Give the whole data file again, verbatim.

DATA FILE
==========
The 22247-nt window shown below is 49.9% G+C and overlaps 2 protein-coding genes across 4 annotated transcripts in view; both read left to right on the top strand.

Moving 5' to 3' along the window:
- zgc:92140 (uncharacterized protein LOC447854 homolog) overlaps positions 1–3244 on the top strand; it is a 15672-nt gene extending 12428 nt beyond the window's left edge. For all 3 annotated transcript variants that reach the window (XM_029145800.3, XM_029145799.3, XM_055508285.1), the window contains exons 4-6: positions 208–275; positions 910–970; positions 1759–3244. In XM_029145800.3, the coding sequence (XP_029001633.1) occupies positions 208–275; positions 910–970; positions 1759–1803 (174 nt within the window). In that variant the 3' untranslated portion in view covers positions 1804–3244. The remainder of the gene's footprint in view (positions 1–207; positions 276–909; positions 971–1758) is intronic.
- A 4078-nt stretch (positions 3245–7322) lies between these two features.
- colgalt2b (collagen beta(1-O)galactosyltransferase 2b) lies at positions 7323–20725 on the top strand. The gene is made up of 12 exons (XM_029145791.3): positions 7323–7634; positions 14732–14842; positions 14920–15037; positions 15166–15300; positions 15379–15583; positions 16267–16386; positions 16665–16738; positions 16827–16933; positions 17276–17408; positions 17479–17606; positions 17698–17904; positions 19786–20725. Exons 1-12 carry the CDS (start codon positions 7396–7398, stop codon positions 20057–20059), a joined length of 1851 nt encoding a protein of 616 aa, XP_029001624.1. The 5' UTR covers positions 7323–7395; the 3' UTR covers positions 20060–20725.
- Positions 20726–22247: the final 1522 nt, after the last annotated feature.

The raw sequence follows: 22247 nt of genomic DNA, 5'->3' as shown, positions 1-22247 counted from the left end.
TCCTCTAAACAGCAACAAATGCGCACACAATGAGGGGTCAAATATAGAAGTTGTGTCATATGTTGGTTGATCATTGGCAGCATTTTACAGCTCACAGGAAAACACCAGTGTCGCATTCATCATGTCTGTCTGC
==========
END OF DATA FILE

The 22247-nt window shown below is 49.9% G+C and overlaps 2 protein-coding genes across 4 annotated transcripts in view; both read left to right on the top strand.

Moving 5' to 3' along the window:
- zgc:92140 (uncharacterized protein LOC447854 homolog) overlaps positions 1–3244 on the top strand; it is a 15672-nt gene extending 12428 nt beyond the window's left edge. For all 3 annotated transcript variants that reach the window (XM_029145800.3, XM_029145799.3, XM_055508285.1), the window contains exons 4-6: positions 208–275; positions 910–970; positions 1759–3244. In XM_029145800.3, the coding sequence (XP_029001633.1) occupies positions 208–275; positions 910–970; positions 1759–1803 (174 nt within the window). In that variant the 3' untranslated portion in view covers positions 1804–3244. The remainder of the gene's footprint in view (positions 1–207; positions 276–909; positions 971–1758) is intronic.
- A 4078-nt stretch (positions 3245–7322) lies between these two features.
- colgalt2b (collagen beta(1-O)galactosyltransferase 2b) lies at positions 7323–20725 on the top strand. The gene is made up of 12 exons (XM_029145791.3): positions 7323–7634; positions 14732–14842; positions 14920–15037; positions 15166–15300; positions 15379–15583; positions 16267–16386; positions 16665–16738; positions 16827–16933; positions 17276–17408; positions 17479–17606; positions 17698–17904; positions 19786–20725. Exons 1-12 carry the CDS (start codon positions 7396–7398, stop codon positions 20057–20059), a joined length of 1851 nt encoding a protein of 616 aa, XP_029001624.1. The 5' UTR covers positions 7323–7395; the 3' UTR covers positions 20060–20725.
- Positions 20726–22247: the final 1522 nt, after the last annotated feature.

The raw sequence follows: 22247 nt of genomic DNA, 5'->3' as shown, positions 1-22247 counted from the left end.
TCCTCTAAACAGCAACAAATGCGCACACAATGAGGGGTCAAATATAGAAGTTGTGTCATATGTTGGTTGATCATTGGCAGCATTTTACAGCTCACAGGAAAACACCAGTGTCGCATTCATCATGTCTGTCTGC